Iranian press review: Middle East's highest peak gravely threatened by mining
Conservatives say next president should be from military
Conservatives are planning to push for a military commander to run as their candidate for the 2021 presidential elections, one who will establish a "war cabinet" to tackle Iran's enemies.
Following weeks of speculations around whether the conservatives would support a member of the Islamic Revolutionary Guard Corps (IRGC) to come to power in Iran’s 2021 presidential elections, lawmaker Malek Shariati tweeted that the country's next president needed to prepare for continued hostility with the United States.
In a tweet commemorating the 40th anniversary of the beginning of the Iran-Iraq war, Shariati compared the US economic war against Iran with the eight-year conflict with Iraq, saying US sanctions were equally destructive.
“The sanctions [against Iran] will remain intact for many years, what the 1400 government [Iran’s next government] needs is a war cabinet,” Shariati wrote on twitter.
The tweet provoked outrage among reformists, as well as the supporters of moderate President Hassan Rouhani.
The pro-reformist Shargh daily slammed the conservatives for their attempts to militarise the power structure in Iran. “There is a symbolic meaning in what this conservative lawmaker [Shariati] said,” wrote the daily.
“This is not only a conservative lawmaker’s demand; many conservatives look at the next government in this way. It is about three years that they have been toying with the idea of bringing the military to power,” the paper continued.
Some Iranian commentators believe that the landslide victory for the conservatives in the February parliamentary elections was the first step in the process of handing over political power to IRGC commanders.
Following the legislative elections, a former IRGC commander, Mohammad Bagher Ghalibaf, was elected as parliament speaker, and the new parliament introduced a proposal permitting active military commanders to enter presidential elections.
Iranian political analyst Ebrahim Fayyaz warned that the current parliament has been creating a situation in which only a "totalitarian" government can come into power.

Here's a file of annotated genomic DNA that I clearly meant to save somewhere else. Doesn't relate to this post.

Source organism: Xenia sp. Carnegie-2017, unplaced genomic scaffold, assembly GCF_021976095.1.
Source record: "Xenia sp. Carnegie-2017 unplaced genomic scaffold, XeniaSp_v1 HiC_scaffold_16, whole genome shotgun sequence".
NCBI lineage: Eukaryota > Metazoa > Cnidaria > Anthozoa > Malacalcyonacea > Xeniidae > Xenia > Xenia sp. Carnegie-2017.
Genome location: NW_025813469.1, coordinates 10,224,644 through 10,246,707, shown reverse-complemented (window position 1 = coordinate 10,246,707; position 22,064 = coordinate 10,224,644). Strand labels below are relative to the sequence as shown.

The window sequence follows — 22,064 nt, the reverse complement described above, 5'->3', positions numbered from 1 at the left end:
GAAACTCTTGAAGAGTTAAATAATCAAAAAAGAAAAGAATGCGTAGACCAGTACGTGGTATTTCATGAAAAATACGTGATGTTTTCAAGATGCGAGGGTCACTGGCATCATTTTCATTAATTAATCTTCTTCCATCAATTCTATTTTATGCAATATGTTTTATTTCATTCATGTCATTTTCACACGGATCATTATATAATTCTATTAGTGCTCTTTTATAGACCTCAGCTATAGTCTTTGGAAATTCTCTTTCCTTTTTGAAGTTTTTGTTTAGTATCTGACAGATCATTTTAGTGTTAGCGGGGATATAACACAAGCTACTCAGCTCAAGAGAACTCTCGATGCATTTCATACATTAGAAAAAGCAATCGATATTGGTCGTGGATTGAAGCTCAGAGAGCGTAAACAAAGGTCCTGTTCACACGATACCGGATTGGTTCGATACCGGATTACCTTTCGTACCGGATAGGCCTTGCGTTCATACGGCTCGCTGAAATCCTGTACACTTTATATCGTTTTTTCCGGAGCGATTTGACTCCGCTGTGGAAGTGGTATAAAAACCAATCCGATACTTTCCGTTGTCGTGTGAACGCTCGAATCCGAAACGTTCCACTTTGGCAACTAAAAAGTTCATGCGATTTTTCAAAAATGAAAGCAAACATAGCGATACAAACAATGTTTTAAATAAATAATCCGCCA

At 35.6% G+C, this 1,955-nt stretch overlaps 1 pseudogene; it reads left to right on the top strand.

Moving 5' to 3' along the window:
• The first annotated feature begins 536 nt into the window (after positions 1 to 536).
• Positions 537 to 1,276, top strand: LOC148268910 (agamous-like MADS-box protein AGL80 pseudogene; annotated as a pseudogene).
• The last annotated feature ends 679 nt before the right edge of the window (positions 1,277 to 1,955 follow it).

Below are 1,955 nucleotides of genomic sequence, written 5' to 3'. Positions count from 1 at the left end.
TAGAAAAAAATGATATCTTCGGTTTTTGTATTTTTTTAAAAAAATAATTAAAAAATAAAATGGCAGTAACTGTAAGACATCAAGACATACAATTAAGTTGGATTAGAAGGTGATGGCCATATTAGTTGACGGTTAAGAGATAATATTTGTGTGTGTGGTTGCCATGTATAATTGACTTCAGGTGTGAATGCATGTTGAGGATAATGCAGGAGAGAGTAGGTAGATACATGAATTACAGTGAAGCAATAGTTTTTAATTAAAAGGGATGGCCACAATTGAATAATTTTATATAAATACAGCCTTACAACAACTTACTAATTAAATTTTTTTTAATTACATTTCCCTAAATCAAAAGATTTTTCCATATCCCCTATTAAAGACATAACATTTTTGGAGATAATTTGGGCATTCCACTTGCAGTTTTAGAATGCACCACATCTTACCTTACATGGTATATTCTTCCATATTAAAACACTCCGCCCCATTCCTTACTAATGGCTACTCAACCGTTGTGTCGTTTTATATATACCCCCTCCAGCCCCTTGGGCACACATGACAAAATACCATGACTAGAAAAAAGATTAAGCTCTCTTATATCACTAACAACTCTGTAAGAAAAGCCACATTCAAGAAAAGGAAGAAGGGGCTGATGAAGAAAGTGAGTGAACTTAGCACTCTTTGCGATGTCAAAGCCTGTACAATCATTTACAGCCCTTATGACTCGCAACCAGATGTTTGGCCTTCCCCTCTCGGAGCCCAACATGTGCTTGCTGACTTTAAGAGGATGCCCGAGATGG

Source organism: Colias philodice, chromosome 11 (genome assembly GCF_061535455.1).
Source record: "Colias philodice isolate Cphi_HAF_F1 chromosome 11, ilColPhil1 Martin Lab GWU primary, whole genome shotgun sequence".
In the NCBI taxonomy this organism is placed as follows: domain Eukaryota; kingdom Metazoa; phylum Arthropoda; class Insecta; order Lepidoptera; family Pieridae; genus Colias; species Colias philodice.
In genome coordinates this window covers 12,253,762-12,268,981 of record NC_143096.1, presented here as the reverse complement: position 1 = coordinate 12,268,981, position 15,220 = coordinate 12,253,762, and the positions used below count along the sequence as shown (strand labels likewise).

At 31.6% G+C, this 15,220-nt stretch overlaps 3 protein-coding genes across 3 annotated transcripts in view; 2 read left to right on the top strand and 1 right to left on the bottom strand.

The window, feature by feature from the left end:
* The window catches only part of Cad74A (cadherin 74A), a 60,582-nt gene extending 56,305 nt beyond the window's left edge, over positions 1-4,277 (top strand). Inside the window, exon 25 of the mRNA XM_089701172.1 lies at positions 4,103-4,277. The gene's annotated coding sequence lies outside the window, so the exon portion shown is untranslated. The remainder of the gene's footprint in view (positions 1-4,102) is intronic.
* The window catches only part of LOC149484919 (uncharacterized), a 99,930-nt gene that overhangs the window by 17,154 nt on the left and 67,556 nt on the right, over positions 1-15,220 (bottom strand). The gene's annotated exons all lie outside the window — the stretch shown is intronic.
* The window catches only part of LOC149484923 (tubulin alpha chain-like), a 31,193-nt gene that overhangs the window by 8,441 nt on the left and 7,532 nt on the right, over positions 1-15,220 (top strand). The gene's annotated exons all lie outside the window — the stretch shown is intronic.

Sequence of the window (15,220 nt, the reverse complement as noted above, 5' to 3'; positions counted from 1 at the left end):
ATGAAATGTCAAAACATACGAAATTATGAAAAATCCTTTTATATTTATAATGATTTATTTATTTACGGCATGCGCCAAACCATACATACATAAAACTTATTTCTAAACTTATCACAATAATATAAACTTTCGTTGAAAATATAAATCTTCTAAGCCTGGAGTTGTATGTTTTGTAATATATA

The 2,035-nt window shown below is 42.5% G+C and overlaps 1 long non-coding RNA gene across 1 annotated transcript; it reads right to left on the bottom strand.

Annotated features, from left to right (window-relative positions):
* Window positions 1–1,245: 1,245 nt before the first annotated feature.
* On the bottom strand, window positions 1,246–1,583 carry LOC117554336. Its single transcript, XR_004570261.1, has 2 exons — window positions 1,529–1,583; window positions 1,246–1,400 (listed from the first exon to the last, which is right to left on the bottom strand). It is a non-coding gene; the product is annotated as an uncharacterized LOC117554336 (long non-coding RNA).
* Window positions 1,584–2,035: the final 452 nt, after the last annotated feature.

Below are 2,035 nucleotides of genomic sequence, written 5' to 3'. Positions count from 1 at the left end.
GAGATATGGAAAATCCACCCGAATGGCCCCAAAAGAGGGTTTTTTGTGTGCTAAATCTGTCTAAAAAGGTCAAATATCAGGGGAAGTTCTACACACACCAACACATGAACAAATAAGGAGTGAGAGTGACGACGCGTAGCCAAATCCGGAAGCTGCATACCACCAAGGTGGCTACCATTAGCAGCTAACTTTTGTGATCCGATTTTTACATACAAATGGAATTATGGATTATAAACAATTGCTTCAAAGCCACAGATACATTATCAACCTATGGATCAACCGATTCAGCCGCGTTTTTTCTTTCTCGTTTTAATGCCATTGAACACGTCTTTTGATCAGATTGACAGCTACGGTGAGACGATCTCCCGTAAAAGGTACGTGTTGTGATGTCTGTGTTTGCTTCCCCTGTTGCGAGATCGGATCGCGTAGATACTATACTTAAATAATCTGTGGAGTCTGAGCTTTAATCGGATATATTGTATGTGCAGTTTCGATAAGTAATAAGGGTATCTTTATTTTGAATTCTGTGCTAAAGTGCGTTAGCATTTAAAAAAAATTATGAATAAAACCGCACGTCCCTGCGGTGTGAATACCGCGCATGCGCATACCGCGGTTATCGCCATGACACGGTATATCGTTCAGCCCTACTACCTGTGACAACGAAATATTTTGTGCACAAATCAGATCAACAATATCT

“This parliament is the most nondescript parliament we have had since the  revolution, and the only thing that gives it identity is opposing the president,” Fayyaz was quoted by the Etemad daily as saying.
“This parliament will not do anything meaningful because it is waiting for the next presidential elections, when a totalitarian government would come to power.”
Iran unable to buy flu vaccine due to US sanctions
Officials in Tehran have said they cannot import the necessary flu vaccine available on the global market due to international pharmaceutical companies’ fear of US sanctions.
Since the 2018 US withdrawal from the nuclear deal with Iran, Washington has imposed a full embargo on Iran’s economy and banking system.
The White House says that it has not issued any sanction against trading medicine and food with Iran. However, due to sanctions against Iran’s banking system, international firms have stopped trading with the Islamic Republic.
In recent weeks, health experts have warned that amid the widespread coronavirus pandemic in Iran, a shortage of influenza vaccine could lead to another health crisis.
Iran is the hardest-hit country in the Middle East by the Covid-19 crisis, with the number of deaths recorded from the virus surpassing 25,000.
Last week, Ali Asghar Bagherzadeh, head of the Iranian parliament’s health committee, said that Iran had transferred €22m (about $25.6m) to a bank in Turkey to import flu vaccines, but could not transfer the money to the pharmaceutical firms due to the sanctions against Iran’s banking system.
On Tuesday, officials announced that Iran finally received 1.5 million doses of influenza vaccine that would be used for the vaccination of pregnant women in rural parts of the country.
According to the Arman daily, Iran needs at least 2.5 million doses of influenza vaccine to carry out the vaccination of all high risk groups.
Miners destroy highest peak in Middle East
Environmental experts have warned about the irreversible impact of mining on the foothills of Mount Damavand, the highest peak in the Middle East.
Every day, over 500 trucks of soil are extracted from the foothills of Damavand, and the sound of excavation explosions is occasionally heard from dimension stone and construction aggregate mines, the Arman daily has reported.
Damavand is registered on Iran’s National Heritage List, and has a specific importance in its mythology and culture.
The news about excessive mining on Damavand hillsides was published a few weeks after a legal confrontation between Iran’s Department of Environment and Ogaf, the country’s endowments organisation, over the ownership of the mountain’s foothills.
The powerful religious organisation had claimed that parts of the mountain had been donated to Ogaf. Despite public outrage over Ogaf’s claims, the case has disappeared from local media after pressure from the high ranking clerics who control Iran’s endowments organisation.
Esmail Kahrom, Iran’s wildlife and environment expert, told the Arman daily that if the current pace of excavations continues on Mount Damavand, the highest mountain of the Middle East would face the same fate as Lake Urmia.
Once the largest saltwater lake in the Middle East, Urmia has shrunk to 10 percent of its former size due to damn buildings, water mismanagement and drought.